Having teamed to win the distance medley relay the night before, Willis, in 1:59.93, and Whittaker, in 2:00.03, ran the second- and fourth-fastest times in collegiate indoor history.
Their 18 points in that event contributed to Stanford’s fourth-place as a team, with 33 points. It was the highest finish and most points for the Cardinal women since taking second with 36 points in 2006.
The Stanford men were led by sophomore Udodi Onwuzurike, who took fifth in the 200, running 20.36 on the 200-meter banked track. It was Stanford’s highest finish in that event in this meet.
In the 3,000, junior Ky Robinson was 10th in 8:03.87 to close out the meet for the Cardinal men, who tied for 32nd with seven points.
The Cardinal women lift their fourth-place team trophy. Photo by Kirby Lee/Image of Sport.
Willis and Whittaker competed in four races over two days (including 800 prelims), including two each day within an hour of each other. Their final race came in the 4×400 relay. In their four-team section, Whittaker appeared to have a slight lead on the exchange to Willis on the anchor. However, Willis grasped three times for the baton before securing it and the Cardinal lost valuable time. The team, which included Alexa Rossum and Maya Valmon on the first two legs, was 12th overall in 3:32.80, still the third-fastest indoor time in school history.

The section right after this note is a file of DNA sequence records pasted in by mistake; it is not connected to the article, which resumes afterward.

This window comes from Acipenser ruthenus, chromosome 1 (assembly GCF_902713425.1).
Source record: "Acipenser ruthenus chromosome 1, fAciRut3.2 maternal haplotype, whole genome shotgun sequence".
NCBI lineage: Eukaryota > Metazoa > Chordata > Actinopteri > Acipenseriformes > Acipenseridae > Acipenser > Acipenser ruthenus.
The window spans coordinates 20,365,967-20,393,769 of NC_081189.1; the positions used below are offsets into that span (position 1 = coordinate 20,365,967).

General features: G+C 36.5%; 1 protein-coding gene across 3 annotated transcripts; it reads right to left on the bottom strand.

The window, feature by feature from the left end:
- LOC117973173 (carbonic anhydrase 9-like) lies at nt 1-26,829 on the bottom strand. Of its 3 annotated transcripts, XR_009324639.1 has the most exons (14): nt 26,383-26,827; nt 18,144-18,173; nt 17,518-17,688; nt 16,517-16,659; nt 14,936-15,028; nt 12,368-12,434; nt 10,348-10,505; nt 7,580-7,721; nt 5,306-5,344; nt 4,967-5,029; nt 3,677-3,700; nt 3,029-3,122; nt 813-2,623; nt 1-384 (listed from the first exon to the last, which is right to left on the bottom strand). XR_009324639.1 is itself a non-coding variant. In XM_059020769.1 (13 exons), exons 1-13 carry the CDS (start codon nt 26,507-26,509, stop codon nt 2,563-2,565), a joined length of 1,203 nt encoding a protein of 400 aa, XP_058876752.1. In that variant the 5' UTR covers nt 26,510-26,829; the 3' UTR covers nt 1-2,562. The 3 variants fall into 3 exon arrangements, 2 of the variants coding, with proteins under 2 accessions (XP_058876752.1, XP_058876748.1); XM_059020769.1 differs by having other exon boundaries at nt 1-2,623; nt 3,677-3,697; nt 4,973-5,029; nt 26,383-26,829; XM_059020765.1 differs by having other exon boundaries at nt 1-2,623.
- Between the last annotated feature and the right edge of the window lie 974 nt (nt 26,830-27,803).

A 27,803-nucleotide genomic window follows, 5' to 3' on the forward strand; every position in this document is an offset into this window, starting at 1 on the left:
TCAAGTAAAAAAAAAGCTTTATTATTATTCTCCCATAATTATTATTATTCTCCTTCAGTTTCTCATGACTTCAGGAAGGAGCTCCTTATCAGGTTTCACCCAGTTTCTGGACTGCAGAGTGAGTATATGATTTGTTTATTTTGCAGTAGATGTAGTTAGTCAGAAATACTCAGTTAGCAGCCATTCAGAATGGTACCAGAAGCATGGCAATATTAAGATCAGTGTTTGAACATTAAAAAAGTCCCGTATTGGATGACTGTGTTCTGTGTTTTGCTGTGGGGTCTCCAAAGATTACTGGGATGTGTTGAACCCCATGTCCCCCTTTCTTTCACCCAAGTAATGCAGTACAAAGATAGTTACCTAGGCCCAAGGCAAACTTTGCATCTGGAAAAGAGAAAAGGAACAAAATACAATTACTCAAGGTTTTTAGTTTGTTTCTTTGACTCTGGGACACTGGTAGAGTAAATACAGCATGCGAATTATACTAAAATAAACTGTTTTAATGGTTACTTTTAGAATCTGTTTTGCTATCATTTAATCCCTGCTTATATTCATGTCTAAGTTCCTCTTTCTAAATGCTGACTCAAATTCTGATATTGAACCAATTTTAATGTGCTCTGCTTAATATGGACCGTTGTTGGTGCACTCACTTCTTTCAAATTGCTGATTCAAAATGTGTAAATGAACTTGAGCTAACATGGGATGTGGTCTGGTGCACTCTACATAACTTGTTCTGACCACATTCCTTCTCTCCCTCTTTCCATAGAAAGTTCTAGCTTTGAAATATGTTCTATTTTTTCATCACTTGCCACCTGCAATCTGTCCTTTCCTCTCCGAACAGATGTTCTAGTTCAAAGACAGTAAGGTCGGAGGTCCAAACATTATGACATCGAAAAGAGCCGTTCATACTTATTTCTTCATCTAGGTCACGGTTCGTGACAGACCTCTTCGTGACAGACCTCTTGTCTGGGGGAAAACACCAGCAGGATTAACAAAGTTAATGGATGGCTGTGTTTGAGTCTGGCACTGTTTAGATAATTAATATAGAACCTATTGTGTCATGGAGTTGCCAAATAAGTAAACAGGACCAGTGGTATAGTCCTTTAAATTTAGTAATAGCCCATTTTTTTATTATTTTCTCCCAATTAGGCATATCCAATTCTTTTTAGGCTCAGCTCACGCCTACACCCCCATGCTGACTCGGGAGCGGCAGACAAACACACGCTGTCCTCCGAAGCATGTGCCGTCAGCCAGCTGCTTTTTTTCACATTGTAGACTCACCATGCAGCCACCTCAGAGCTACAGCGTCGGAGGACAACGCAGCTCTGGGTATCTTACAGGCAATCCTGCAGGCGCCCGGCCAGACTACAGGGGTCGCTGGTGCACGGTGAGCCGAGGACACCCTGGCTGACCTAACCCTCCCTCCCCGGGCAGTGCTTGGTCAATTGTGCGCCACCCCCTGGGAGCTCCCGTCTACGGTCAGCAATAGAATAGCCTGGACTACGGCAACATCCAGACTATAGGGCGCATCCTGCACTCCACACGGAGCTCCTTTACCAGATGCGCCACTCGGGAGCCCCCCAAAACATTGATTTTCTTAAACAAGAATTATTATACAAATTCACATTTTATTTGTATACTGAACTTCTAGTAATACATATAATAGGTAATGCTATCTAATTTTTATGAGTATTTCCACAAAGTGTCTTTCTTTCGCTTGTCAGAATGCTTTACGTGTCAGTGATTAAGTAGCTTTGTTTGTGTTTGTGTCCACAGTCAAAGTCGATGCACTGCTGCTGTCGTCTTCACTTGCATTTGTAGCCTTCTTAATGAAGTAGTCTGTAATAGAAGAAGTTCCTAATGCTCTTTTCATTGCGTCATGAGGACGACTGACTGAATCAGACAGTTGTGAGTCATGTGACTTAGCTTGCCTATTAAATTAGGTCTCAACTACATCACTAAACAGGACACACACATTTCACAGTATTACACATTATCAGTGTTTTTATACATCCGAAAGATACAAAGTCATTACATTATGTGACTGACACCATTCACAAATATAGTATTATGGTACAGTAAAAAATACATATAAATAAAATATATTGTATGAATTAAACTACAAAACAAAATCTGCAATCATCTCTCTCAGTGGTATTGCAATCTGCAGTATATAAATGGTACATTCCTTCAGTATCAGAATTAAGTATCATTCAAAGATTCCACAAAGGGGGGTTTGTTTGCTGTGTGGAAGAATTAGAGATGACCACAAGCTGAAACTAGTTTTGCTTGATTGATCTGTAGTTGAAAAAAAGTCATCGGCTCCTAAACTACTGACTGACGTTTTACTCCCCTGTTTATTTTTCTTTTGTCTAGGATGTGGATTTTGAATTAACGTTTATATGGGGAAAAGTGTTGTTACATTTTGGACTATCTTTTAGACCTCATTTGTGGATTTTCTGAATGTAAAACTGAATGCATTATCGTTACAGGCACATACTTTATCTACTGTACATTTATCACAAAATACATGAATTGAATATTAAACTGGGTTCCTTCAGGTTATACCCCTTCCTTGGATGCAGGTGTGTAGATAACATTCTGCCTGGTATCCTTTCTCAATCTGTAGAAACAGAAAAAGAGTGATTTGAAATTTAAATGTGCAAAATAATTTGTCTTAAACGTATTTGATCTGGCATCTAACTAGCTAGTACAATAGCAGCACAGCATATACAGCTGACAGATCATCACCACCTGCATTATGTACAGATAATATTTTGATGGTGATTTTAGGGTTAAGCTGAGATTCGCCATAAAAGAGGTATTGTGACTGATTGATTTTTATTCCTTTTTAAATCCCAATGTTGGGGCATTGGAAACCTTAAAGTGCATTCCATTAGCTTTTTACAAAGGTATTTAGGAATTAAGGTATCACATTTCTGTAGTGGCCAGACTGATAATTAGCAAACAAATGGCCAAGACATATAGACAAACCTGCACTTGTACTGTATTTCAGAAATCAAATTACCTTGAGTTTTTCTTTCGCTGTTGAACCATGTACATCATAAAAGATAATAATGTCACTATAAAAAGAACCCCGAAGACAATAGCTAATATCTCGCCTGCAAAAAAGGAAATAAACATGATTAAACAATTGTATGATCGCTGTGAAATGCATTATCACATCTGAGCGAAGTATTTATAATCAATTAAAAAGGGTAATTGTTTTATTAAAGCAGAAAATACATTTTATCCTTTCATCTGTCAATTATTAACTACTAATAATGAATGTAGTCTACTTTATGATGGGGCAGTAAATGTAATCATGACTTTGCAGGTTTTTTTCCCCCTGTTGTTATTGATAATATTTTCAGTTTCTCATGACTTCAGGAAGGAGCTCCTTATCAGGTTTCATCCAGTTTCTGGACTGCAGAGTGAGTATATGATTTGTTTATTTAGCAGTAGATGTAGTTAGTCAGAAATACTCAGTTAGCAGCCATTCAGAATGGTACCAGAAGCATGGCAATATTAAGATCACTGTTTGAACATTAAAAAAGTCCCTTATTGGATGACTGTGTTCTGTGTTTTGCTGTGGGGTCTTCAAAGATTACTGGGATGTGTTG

The highest previous finish for a Stanford female in the 800 at this meet was third by Olivia Baker in 2016. From the gun on Saturday, it was clear one of the two would better that. Willis, Whittaker, and LSU’s Michaela Rose – the three fastest in the nation during the season – broke from the pack.
At first the two Stanford runners led, but Rose grabbed the lead by the 400, coming through in 58.96, to 59.15 for Willis and 59.35 for Whittaker, who moved into second at the bell.
On the backstretch of the final lap, Willis and Whittaker rounded Rose, who faltered down the stretch while the Cardinal runners extended their gap to the finish. On the all-time collegiate indoor performers’ list, reigning Olympic champion Athing Mu of Texas A&M is first at 1:58.40 from 2021, Willis is second and Whittaker is third. Willis and Whittaker also rank fifth and sixth in the world this year.
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